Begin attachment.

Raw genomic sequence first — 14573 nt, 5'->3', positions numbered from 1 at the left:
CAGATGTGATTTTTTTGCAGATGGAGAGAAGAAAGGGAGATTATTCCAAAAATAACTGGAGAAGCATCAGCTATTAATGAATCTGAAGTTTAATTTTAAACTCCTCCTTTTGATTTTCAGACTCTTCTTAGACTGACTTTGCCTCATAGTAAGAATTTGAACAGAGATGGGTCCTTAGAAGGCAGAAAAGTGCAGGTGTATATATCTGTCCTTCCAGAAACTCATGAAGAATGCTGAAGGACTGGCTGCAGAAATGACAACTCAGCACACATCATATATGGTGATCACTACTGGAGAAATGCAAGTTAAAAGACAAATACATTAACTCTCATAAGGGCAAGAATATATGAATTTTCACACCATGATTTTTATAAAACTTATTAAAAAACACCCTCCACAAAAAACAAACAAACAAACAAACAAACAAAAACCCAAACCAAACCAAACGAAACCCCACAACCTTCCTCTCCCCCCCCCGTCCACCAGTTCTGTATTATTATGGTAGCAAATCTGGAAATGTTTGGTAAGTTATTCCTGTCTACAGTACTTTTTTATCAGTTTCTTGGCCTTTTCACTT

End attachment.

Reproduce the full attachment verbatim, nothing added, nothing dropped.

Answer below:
Raw genomic sequence first — 14573 nt, 5'->3', positions numbered from 1 at the left:
CAGATGTGATTTTTTTGCAGATGGAGAGAAGAAAGGGAGATTATTCCAAAAATAACTGGAGAAGCATCAGCTATTAATGAATCTGAAGTTTAATTTTAAACTCCTCCTTTTGATTTTCAGACTCTTCTTAGACTGACTTTGCCTCATAGTAAGAATTTGAACAGAGATGGGTCCTTAGAAGGCAGAAAAGTGCAGGTGTATATATCTGTCCTTCCAGAAACTCATGAAGAATGCTGAAGGACTGGCTGCAGAAATGACAACTCAGCACACATCATATATGGTGATCACTACTGGAGAAATGCAAGTTAAAAGACAAATACATTAACTCTCATAAGGGCAAGAATATATGAATTTTCACACCATGATTTTTATAAAACTTATTAAAAAACACCCTCCACAAAAAACAAACAAACAAACAAACAAACAAAAACCCAAACCAAACCAAACGAAACCCCACAACCTTCCTCTCCCCCCCCCGTCCACCAGTTCTGTATTATTATGGTAGCAAATCTGGAAATGTTTGGTAAGTTATTCCTGTCTACAGTACTTTTTTATCAGTTTCTTGGCCTTTTCACTT